Finance Formulas / April 26, 2018 / Alyvia French
Break-even point analysis is a measurement system that calculates the margin of safety by comparing the amount of revenues or units that must be sold to cover fixed and variable costs associated with making the sales. In other words, it’s a way to calculate when a project will be profitable by equating its total revenues with its total expenses. There are several different uses for the equation, but all of them deal with managerial accounting and cost management.
Accounting profit uses realized or actual gains and losses and is calculated according to generally accepted accounting principles (GAAP). It is a company's total revenue reduced by the explicit costs of producing goods or services. These explicit costs involve direct monetary movement and include expenses such as the cost of raw materials, employee wages, transportation, rent and interest on capital. Usually, accounting profit is limited to time periods, such as a fiscal quarter or year. Accounting profit computations are primarily used for income tax purposes, financial statement preparations and to review financial performance.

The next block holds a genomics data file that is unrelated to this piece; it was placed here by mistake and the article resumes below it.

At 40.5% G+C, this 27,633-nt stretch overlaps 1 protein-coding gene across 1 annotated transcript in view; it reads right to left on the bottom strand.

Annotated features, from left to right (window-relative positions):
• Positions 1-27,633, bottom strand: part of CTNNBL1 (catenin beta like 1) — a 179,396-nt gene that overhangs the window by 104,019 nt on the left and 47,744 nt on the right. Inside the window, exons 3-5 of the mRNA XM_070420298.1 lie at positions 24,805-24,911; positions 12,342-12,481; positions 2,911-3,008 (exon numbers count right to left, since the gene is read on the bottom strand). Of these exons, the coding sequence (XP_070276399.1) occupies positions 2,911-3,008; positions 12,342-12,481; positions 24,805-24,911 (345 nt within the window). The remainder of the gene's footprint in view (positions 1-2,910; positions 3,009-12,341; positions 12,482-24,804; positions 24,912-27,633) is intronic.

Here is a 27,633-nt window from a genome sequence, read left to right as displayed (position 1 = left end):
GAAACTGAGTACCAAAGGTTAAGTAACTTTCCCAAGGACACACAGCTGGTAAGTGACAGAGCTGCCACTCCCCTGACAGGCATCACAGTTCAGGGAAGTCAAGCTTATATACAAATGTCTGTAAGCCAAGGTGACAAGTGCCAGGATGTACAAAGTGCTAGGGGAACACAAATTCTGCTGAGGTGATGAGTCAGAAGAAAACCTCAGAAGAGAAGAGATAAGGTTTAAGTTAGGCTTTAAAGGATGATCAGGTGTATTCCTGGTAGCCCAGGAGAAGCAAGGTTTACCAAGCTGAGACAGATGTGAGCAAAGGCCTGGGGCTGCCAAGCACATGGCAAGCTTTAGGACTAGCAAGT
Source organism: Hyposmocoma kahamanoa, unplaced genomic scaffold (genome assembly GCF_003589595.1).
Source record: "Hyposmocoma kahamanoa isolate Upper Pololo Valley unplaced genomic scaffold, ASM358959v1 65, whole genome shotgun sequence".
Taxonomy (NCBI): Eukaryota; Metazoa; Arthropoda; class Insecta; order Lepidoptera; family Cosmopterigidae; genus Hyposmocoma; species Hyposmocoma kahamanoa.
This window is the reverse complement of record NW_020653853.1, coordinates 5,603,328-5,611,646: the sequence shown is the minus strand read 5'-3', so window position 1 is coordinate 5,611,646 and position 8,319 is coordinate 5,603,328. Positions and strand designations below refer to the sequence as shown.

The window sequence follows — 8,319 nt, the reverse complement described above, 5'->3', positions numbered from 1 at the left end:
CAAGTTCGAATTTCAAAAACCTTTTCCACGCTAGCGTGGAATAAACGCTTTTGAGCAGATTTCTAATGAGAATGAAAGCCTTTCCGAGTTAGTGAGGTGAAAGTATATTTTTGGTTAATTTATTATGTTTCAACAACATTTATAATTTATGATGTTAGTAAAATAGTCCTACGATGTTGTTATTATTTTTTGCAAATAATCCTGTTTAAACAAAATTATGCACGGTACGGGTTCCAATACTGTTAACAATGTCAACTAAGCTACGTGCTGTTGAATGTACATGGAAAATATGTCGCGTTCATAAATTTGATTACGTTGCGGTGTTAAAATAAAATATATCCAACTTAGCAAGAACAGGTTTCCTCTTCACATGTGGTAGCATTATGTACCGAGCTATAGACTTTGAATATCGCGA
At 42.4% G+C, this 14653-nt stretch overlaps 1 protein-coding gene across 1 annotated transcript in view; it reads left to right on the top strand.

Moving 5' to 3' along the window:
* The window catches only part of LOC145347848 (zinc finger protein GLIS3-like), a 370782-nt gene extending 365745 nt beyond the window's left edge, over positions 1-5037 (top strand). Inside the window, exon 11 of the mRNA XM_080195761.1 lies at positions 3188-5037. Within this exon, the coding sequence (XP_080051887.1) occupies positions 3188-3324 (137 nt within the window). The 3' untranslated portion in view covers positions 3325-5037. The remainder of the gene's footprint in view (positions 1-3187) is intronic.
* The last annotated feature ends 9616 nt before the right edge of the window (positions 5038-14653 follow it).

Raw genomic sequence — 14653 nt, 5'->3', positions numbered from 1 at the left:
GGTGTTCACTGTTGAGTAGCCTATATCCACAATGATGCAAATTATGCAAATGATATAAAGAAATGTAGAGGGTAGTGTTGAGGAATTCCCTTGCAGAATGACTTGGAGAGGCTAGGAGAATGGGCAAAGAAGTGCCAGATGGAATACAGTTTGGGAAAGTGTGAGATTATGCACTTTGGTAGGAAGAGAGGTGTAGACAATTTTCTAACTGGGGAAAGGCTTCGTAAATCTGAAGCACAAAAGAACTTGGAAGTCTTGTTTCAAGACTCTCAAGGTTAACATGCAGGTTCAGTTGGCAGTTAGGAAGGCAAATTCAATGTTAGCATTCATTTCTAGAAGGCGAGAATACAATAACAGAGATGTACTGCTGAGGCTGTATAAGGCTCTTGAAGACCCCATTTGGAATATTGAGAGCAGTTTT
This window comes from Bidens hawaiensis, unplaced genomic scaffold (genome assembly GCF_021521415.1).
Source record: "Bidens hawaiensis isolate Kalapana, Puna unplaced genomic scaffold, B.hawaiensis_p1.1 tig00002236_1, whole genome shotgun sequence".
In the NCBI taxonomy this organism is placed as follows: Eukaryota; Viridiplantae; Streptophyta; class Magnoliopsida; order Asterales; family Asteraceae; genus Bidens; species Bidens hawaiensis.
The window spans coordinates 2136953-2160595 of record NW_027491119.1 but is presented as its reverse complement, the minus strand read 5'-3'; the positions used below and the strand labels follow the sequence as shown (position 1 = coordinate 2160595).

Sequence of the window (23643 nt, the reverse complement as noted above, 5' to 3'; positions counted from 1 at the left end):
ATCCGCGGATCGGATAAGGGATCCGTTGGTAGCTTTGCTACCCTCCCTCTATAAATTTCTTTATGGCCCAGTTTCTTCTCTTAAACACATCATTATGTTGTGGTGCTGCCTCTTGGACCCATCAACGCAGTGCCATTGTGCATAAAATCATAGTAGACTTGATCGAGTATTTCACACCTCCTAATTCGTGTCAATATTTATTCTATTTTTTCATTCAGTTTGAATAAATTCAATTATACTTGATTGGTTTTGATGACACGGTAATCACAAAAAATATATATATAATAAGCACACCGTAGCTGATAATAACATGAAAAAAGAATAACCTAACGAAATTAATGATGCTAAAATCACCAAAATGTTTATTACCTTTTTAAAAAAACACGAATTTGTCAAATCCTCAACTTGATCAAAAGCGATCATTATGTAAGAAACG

Economic profit is the difference between total monetary revenue and total costs, but total costs include both explicit and implicit costs. Economic profit includes the opportunity costs associated with production and is therefore lower than accounting profit. Economic profit also accounts for a longer span of time than accounting profit. Economists often consider long-term economic profit to decide if a firm should enter or exit a market.
Every business has assets, or things that the company owns and uses in its business in order to make money. These assets can include not just tangible items like cash, supplies, buildings, and equipment, but also intangible assets like trademarks and copyrights. The asset turnover ratio is a number that shows how much revenue is being earned for every dollar the company has spent on assets. It represents how well a company uses its assets to make money.
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